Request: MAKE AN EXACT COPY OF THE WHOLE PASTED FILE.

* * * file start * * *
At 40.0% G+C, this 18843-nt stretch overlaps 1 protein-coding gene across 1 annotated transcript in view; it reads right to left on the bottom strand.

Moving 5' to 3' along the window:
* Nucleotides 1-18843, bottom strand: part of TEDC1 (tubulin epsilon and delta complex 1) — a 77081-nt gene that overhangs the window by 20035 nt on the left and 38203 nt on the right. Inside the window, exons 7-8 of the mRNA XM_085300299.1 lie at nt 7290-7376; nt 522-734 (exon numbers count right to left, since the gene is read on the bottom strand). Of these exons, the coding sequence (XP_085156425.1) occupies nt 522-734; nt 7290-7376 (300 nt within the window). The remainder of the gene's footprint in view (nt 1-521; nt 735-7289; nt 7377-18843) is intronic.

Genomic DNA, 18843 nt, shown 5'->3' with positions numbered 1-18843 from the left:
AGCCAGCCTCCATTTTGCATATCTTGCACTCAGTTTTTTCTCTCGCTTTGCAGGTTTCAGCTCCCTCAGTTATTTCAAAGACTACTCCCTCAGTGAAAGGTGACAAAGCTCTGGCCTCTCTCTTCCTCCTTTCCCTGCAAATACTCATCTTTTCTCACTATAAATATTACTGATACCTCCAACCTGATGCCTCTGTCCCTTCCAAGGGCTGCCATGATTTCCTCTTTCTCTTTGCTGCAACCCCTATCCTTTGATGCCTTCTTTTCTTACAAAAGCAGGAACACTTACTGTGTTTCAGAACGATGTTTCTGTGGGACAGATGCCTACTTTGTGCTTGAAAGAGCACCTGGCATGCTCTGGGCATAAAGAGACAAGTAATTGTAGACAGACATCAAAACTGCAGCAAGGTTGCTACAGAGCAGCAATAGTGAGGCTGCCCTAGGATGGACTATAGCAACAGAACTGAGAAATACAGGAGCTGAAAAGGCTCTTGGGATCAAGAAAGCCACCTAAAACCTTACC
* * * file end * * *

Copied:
At 40.0% G+C, this 18843-nt stretch overlaps 1 protein-coding gene across 1 annotated transcript in view; it reads right to left on the bottom strand.

Moving 5' to 3' along the window:
* Nucleotides 1-18843, bottom strand: part of TEDC1 (tubulin epsilon and delta complex 1) — a 77081-nt gene that overhangs the window by 20035 nt on the left and 38203 nt on the right. Inside the window, exons 7-8 of the mRNA XM_085300299.1 lie at nt 7290-7376; nt 522-734 (exon numbers count right to left, since the gene is read on the bottom strand). Of these exons, the coding sequence (XP_085156425.1) occupies nt 522-734; nt 7290-7376 (300 nt within the window). The remainder of the gene's footprint in view (nt 1-521; nt 735-7289; nt 7377-18843) is intronic.

Genomic DNA, 18843 nt, shown 5'->3' with positions numbered 1-18843 from the left:
AGCCAGCCTCCATTTTGCATATCTTGCACTCAGTTTTTTCTCTCGCTTTGCAGGTTTCAGCTCCCTCAGTTATTTCAAAGACTACTCCCTCAGTGAAAGGTGACAAAGCTCTGGCCTCTCTCTTCCTCCTTTCCCTGCAAATACTCATCTTTTCTCACTATAAATATTACTGATACCTCCAACCTGATGCCTCTGTCCCTTCCAAGGGCTGCCATGATTTCCTCTTTCTCTTTGCTGCAACCCCTATCCTTTGATGCCTTCTTTTCTTACAAAAGCAGGAACACTTACTGTGTTTCAGAACGATGTTTCTGTGGGACAGATGCCTACTTTGTGCTTGAAAGAGCACCTGGCATGCTCTGGGCATAAAGAGACAAGTAATTGTAGACAGACATCAAAACTGCAGCAAGGTTGCTACAGAGCAGCAATAGTGAGGCTGCCCTAGGATGGACTATAGCAACAGAACTGAGAAATACAGGAGCTGAAAAGGCTCTTGGGATCAAGAAAGCCACCTAAAACCTTACC